It was the latest expression of anger at Valentine's Day in the world's most populous Muslim-majority country, where Islamic clerics and some pious Muslims typically use the occasion to target what they see as Western decadence. Photograph: (AFP)
'Say no to Valentine!' chanted the students, who said this was a Western celebration that encourages casual sex
Indonesian Muslim school students staged a protest against Valentine's Day on Monday, denouncing what they said was a Western celebration that encourages casual sex.
While teenagers in many countries treat the day as an occasion to declare love for their classmates, in the Indonesian city of Surabaya it was a different story as students from one school held a noisy demonstration.
"Say no to Valentine!" chanted the students, who were aged between 13 and 15 and included many girls wearing headscarves.
It was the latest expression of anger at Valentine's Day in the world's most populous Muslim-majority country, where Islamic clerics and some pious Muslims typically use the occasion to target what they see as Western decadence.
"This protest was organised as we have seen on television that Valentine's Day tends to be associated with free sex," said Pandu Satria, organiser of the demonstration that was attended by scores of students. "That makes us afraid."
Ida Indahwati Waliulu, headmaster of the school which is run by an Islamic organisation, added: "There is a certain pride about this positive action carried out by the students."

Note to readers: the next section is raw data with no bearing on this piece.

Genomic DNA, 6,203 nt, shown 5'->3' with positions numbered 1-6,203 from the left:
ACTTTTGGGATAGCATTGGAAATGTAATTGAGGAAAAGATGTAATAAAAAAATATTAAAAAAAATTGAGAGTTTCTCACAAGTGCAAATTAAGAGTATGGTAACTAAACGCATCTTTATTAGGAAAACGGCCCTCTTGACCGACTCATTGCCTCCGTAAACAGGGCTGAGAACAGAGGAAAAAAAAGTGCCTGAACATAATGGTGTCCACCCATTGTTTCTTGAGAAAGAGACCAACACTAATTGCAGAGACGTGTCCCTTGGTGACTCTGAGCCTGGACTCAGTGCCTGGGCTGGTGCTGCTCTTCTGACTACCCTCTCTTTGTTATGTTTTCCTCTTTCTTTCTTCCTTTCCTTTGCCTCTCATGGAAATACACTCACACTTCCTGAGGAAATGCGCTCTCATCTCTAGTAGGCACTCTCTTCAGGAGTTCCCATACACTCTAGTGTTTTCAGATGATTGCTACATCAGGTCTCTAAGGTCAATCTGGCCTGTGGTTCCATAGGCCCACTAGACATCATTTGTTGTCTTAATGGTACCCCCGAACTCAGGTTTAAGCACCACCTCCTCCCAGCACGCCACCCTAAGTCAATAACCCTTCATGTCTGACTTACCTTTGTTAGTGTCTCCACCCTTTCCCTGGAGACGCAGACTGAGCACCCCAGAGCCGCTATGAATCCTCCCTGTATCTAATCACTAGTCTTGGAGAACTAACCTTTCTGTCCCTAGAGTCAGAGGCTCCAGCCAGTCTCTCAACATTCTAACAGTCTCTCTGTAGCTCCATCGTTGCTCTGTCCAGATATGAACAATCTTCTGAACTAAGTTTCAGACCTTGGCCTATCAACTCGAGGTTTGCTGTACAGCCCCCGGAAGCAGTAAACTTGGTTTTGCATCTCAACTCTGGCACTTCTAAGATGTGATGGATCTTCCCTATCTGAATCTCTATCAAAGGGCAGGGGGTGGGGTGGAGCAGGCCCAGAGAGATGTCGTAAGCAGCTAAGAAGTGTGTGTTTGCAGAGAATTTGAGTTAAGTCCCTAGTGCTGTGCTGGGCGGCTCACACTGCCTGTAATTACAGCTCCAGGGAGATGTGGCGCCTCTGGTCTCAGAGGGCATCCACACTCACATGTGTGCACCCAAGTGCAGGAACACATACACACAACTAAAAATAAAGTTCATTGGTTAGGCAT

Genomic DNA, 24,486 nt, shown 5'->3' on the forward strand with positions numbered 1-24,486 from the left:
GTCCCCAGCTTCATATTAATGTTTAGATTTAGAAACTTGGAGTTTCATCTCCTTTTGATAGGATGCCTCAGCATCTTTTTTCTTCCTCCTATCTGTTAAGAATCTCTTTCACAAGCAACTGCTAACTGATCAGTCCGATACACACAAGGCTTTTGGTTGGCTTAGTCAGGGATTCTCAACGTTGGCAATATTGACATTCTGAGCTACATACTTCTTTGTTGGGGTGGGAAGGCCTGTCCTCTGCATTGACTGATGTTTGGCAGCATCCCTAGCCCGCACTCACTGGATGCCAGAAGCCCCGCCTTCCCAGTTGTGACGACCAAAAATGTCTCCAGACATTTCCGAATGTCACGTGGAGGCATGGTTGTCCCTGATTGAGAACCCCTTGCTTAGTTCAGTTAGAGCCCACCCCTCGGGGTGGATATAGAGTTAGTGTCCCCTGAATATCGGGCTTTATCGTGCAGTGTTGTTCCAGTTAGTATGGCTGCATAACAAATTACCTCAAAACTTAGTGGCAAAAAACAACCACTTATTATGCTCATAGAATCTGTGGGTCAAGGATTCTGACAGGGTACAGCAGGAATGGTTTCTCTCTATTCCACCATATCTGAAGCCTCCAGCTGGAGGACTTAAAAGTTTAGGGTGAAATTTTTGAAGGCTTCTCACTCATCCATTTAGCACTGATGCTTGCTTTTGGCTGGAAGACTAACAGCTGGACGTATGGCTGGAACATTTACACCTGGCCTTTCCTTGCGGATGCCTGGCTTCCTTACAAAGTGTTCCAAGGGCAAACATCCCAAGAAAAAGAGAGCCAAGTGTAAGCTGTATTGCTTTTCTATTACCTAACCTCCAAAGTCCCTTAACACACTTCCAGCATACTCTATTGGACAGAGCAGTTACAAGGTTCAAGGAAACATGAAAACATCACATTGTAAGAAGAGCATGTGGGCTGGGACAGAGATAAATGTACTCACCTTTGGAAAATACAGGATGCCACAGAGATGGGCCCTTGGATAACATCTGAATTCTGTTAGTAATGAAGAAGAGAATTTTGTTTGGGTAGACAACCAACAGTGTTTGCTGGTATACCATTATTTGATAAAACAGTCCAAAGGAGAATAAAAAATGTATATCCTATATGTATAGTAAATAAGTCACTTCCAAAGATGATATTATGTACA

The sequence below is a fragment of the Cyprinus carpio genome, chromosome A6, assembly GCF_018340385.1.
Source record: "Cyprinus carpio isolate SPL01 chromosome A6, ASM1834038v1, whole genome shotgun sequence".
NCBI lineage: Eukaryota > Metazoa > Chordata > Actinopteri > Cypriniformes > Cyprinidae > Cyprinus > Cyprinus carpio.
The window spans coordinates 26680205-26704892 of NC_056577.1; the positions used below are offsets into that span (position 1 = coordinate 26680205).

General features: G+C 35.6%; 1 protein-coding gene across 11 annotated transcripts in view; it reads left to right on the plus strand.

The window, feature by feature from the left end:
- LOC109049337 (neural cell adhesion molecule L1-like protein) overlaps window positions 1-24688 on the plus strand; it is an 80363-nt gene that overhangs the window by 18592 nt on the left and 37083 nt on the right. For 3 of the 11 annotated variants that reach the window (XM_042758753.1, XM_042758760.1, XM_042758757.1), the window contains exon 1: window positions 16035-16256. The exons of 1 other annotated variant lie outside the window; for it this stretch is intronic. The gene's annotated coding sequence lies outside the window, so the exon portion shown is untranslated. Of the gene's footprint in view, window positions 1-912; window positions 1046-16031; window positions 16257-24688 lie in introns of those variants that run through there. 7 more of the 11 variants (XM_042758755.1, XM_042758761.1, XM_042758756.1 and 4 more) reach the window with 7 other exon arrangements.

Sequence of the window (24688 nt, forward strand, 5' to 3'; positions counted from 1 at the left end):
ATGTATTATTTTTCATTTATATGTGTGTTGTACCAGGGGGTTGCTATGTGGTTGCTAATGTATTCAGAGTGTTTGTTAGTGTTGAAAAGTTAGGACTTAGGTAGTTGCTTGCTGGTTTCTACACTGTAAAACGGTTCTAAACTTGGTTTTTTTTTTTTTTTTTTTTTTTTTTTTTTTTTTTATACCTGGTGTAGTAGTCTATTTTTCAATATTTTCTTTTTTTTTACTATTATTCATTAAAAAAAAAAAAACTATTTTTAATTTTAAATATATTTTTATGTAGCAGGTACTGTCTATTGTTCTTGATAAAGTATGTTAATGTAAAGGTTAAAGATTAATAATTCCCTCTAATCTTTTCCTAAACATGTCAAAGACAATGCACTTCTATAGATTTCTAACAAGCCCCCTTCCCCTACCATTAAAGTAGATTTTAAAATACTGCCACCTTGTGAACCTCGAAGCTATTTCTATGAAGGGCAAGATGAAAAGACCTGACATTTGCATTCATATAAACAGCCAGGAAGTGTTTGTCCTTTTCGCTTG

Several cities across the country also banned people from celebrating the occasion.
In neighbouring Malaysia, which is also a Muslim-majority country, a group called The National Muslim Youth Association urged females to avoid using emoticons and an excessive amount of fragrance in a pre-Valentine's Day message.
The group also set out guidelines about how people could reject the annual celebration of romance by making anti-Valentine posters and not wearing Valentine-themed outfits.
Despite some objections, many in Indonesia and Malaysia mark the occasion, particularly in major cities where cards and chocolates are widely available.
In 2015, Indonesia's Islamic clerical body threatened to issue a fatwa against the sale of condoms following reports they were being sold together with chocolate to mark Valentine's Day.